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Trading Education Posted by Team Topstep May 21, 2020

6 Unspoken Rules of the Trading Life


Every environment or culture has a series of unspoken rules. While the written rules are usually given as official guidelines as to the “do’s and don’ts” of corporate interaction, often the unspoken rules are learned the hard way.

For instance, take the sport of baseball, which has a detailed rulebook. There are certain customs that must be maintained, or else the league is at risk of letting players take matters into their own hands. One such example would be the home run bat flip. After a home run is hit, happy fans are often exhilarated by a dramatic bat flip, while opposing players take offense. This often leads to words, bench-clearing “discussions,” or even the opposing pitcher intentionally throwing at the batter his next time up.

On a more personal level, unspoken rules affect day to day life. One occasion is in an office setting, where employees are hired to work 8:00 – 4:30. However, new employees quickly learn one of the valuable unspoken rules of this office life. The company owner requires employees to be present fifteen minutes before the clock starts and to routinely work 15-20 minutes after the clock stopped without receiving any overtime or comp time. In this example, no direct mention was ever given of such a rule, but it was inferred upon employees.

Anyone who has broken an unspoken rule quickly learns that they are just as crucial as those put in writing.


Likewise, in trading, there are many emphasized rules on an internet search, which usually include items such as risk management. However, today we will take a look at some underemphasized and often unspoken rules of trading, which serve as excellent disciplines, particularly for those who are looking to trade full time.

Early to Bed

In my years of working with traders who set their own schedules, it has been amazing to observe their varying disciplines. One consistency that I have found of successful traders who work from home is that they still keep hours as though they are going into an office daily. In contrast, one thing I have noted among traders who are less disciplined about their hours, is that they tend to be less successful.

Disciplined traders will make certain to be in bed at a reasonably consistent time and wake up at a scheduled time each day, ensuring they have plenty of rest.

Morning Routine Prior To Trading

As an observer of trading behavior and psychology, I also have noted that a trait of successful traders is that they wake up early enough to carry out a morning routine prior to their “office hours.” Whether you like to grind your own coffee beans, exercise, walk the dog, or read the Wall Street Journal, some period of transition between waking up and beginning the trading day is crucial.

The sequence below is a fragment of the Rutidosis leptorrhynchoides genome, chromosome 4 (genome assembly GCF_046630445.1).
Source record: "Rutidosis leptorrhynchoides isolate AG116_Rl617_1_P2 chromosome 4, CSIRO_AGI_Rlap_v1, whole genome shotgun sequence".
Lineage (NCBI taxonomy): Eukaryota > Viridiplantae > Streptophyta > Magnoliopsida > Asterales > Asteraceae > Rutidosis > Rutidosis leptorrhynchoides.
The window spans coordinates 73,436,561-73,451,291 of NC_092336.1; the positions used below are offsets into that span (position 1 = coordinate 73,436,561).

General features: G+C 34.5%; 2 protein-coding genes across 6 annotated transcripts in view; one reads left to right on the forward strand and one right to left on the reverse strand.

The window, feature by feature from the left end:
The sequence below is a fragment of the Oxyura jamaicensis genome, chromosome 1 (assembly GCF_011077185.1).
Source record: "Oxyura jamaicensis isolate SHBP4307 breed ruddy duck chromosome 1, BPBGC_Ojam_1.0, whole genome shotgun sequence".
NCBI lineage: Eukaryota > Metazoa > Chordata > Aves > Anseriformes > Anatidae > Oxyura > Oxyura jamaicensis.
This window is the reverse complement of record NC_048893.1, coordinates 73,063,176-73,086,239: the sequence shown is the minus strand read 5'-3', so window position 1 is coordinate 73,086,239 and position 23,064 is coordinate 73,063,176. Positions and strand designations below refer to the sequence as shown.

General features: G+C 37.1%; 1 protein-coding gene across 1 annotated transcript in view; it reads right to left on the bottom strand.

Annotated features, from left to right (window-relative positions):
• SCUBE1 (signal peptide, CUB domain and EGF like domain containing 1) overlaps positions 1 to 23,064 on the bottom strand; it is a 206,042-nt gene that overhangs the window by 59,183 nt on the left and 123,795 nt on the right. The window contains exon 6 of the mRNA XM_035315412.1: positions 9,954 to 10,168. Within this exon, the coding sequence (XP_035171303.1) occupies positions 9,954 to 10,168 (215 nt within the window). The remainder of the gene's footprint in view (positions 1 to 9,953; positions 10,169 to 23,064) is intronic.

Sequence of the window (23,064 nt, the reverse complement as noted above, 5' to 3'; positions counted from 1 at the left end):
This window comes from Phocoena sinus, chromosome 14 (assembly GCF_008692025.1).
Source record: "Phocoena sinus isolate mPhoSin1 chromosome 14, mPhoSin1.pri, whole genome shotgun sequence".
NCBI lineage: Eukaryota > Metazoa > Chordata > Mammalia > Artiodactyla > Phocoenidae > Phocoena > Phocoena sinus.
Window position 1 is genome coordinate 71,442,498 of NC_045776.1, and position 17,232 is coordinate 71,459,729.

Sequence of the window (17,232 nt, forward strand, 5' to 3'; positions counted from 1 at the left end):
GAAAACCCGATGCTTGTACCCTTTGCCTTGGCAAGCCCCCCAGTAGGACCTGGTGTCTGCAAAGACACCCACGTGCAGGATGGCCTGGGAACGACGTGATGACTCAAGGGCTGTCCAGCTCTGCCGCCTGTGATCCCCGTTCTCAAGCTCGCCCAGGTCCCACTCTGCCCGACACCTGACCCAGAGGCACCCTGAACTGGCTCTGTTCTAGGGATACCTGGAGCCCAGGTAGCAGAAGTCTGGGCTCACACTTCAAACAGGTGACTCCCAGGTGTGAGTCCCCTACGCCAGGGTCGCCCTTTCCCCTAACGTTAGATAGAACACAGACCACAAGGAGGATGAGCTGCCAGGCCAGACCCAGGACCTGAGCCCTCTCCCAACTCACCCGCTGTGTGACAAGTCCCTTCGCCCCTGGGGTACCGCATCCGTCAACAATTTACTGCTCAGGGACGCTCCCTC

Get Out Of Your Pajamas!

This may not seem important at all, but I believe it has an underrated value. When you are ready to begin your trading day, wear comfortable clothes, however, transition from your pajamas into something more suitable. Believe it or not, this is a psychological cue to yourself that you are going into business mode and that you take yourself seriously.

Maintain Sacred Space

This is like rule #3. Trade somewhere other than where you sleep or eat. Furthermore, trade somewhere other than where you intend to relax. Otherwise, if boundaries are not clearly set, then you will find yourself with the tendency to go into relaxation mode while trading, or trying to work during times of relaxation. If at all possible, have a space that is purely devoted to trading. Professional traders understand this, and this is why for many, they rent an office or desk space somewhere.

Keep Office Hours

Once you have your sacred space clearly defined, it becomes your office. Make sure that you arrive and depart there at a consistent time each day. Few traders are able to jump directly to their screens and begin the day’s trading. Instead, it is a vital discipline to arrive at your space early enough to settle in, check any potential electronic problems you might have, read over the news of the day, check price action from when you were asleep and begin to plan for the day. Winning is neither random nor spontaneous, but requires planning and forethought.

Just Another Job

In social settings it can be easy for traders to enjoy something of a celebrity status among friends and family. There might be misconceptions that you are a gambler or a Wall Street playboy. Most often it will be that since you trade a completely different market, you are asked for any hot stock tips, or to make a macro assessment of global economic conditions.

It can be easy to let your trading persona become the life of the party and articulate many interesting stories from your trading day. However, I have found that the most successful long-term traders have found a way to tune out this noise and publicly present themselves as just having another day at the office, whether they made or lost a month’s pay that day.

Over the long-haul, this is very important for your social life; trust me. If your friends and family think you are profiting from big trades, they will ask you to borrow money, give advice, teach them, or even worse, manage money for them.

These are just some of the unspoken but crucial rules for the life of a trader which form, in part, the discipline for longevity in this field.

Trade Well!